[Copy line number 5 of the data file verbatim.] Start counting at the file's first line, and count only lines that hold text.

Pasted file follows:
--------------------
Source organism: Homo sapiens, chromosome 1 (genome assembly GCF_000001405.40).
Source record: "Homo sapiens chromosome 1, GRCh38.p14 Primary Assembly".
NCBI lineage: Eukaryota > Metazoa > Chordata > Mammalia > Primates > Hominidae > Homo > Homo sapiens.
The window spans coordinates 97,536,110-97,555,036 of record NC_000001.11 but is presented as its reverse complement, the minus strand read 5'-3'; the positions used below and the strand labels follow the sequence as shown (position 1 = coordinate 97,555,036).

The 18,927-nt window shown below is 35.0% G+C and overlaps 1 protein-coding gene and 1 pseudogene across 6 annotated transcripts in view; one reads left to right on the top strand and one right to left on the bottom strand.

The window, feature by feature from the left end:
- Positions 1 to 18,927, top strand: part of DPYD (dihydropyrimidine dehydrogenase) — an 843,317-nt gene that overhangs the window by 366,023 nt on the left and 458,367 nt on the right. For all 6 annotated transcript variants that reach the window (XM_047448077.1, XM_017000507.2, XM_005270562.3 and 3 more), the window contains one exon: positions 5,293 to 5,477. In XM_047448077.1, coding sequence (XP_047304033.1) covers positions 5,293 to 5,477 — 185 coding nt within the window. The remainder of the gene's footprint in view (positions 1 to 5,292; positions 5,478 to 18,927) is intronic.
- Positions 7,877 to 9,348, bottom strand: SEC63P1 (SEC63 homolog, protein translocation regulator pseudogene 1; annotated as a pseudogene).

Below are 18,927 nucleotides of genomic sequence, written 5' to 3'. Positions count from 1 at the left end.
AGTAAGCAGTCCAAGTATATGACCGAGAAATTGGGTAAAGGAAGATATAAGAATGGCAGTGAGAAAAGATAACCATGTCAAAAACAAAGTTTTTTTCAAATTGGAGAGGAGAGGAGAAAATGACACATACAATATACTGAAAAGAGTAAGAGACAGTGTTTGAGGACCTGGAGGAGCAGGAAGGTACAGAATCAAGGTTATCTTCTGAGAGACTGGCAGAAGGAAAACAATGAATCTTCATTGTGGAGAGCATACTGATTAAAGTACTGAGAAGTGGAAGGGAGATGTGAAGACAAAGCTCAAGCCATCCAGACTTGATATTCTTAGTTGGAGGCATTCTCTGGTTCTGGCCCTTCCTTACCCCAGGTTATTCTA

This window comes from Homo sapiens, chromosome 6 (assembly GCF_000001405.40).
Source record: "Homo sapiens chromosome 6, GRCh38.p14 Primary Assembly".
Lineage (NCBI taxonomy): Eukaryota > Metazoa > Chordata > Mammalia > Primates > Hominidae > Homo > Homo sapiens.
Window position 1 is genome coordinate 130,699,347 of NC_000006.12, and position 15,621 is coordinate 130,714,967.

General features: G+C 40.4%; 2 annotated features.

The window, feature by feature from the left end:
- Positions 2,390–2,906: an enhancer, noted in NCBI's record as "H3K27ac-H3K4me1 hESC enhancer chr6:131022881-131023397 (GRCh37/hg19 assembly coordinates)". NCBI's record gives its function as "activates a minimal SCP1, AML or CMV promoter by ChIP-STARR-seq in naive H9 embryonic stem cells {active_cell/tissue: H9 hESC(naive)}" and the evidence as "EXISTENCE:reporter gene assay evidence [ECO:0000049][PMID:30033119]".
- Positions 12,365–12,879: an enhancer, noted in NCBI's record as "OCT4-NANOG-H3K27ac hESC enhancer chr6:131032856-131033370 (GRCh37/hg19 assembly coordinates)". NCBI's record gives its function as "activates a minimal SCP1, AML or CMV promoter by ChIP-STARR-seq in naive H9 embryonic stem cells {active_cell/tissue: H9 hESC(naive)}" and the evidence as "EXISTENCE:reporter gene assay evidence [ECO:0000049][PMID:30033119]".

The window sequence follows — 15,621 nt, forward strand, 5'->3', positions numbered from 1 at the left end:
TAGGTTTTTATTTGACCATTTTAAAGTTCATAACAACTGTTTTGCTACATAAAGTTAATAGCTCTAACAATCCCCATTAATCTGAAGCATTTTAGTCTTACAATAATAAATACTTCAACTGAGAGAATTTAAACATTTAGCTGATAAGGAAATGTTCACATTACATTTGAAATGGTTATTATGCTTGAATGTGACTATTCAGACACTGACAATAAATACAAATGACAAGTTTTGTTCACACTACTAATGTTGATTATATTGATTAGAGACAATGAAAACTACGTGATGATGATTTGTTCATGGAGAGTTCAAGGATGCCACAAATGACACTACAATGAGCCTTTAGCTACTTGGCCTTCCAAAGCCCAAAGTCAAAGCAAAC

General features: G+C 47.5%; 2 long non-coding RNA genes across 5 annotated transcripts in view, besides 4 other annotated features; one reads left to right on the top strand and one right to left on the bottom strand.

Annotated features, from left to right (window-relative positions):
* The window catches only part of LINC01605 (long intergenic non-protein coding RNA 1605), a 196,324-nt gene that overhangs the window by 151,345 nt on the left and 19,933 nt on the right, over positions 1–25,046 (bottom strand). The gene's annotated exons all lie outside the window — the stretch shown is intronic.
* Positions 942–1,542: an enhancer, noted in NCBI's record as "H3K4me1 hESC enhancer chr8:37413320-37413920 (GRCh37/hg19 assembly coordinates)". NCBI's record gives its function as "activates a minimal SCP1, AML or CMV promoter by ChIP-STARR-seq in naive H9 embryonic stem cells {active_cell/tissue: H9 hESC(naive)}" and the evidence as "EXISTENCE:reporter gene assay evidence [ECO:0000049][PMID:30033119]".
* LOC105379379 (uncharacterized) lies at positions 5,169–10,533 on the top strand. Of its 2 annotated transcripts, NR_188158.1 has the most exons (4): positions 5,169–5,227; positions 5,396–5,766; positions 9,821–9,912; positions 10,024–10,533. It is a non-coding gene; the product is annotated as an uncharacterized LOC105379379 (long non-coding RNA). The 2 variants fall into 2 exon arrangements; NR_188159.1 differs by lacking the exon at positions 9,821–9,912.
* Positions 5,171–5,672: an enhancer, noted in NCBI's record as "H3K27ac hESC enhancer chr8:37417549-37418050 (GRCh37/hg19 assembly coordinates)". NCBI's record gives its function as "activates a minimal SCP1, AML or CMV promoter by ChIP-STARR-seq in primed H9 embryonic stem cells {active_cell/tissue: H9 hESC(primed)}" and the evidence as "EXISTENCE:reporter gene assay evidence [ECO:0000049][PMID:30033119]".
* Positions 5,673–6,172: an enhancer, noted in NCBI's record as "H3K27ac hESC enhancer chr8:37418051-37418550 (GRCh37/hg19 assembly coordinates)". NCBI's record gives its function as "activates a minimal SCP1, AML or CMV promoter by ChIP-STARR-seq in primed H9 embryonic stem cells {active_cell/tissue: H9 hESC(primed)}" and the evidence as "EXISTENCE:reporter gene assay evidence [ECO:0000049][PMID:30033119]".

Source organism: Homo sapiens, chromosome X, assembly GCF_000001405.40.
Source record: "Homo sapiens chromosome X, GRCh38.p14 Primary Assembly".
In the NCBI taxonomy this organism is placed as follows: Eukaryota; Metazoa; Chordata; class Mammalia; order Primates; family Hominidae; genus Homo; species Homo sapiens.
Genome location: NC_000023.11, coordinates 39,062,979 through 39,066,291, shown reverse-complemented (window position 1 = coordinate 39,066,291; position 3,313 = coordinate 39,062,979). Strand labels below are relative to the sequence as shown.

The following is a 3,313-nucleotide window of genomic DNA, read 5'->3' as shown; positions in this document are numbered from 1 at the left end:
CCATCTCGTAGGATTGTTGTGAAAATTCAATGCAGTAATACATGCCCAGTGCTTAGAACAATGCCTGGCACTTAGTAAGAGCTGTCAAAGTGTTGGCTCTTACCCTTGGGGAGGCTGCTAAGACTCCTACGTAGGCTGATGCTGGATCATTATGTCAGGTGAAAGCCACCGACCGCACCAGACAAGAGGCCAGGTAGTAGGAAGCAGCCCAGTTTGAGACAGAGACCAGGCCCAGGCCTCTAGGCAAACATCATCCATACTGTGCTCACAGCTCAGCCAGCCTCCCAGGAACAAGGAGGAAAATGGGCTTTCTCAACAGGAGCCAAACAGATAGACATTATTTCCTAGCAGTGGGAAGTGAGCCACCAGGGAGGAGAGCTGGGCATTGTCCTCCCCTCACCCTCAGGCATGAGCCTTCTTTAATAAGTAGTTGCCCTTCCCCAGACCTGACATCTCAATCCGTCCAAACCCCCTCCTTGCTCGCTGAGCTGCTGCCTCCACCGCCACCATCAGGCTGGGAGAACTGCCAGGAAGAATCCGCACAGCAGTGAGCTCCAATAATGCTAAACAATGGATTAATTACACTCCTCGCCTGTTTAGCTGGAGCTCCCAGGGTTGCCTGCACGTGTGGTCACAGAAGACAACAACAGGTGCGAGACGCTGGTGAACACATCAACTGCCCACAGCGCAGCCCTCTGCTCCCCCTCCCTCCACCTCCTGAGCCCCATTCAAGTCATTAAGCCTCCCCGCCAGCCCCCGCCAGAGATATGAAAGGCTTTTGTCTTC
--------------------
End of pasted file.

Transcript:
The 18,927-nt window shown below is 35.0% G+C and overlaps 1 protein-coding gene and 1 pseudogene across 6 annotated transcripts in view; one reads left to right on the top strand and one right to left on the bottom strand.